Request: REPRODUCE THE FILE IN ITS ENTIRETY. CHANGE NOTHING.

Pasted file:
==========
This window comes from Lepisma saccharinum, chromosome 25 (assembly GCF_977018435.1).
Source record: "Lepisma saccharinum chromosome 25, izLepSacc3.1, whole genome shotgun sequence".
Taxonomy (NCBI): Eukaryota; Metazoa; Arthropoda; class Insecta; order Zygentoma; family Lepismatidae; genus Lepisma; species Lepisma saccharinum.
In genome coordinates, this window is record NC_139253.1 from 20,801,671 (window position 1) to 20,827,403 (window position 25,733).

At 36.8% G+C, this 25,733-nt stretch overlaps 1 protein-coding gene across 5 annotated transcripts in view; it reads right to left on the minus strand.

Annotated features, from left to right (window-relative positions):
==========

This window comes from Lepisma saccharinum, chromosome 25 (assembly GCF_977018435.1).
Source record: "Lepisma saccharinum chromosome 25, izLepSacc3.1, whole genome shotgun sequence".
Taxonomy (NCBI): Eukaryota; Metazoa; Arthropoda; class Insecta; order Zygentoma; family Lepismatidae; genus Lepisma; species Lepisma saccharinum.
In genome coordinates, this window is record NC_139253.1 from 20,801,671 (window position 1) to 20,827,403 (window position 25,733).

At 36.8% G+C, this 25,733-nt stretch overlaps 1 protein-coding gene across 5 annotated transcripts in view; it reads right to left on the minus strand.

Annotated features, from left to right (window-relative positions):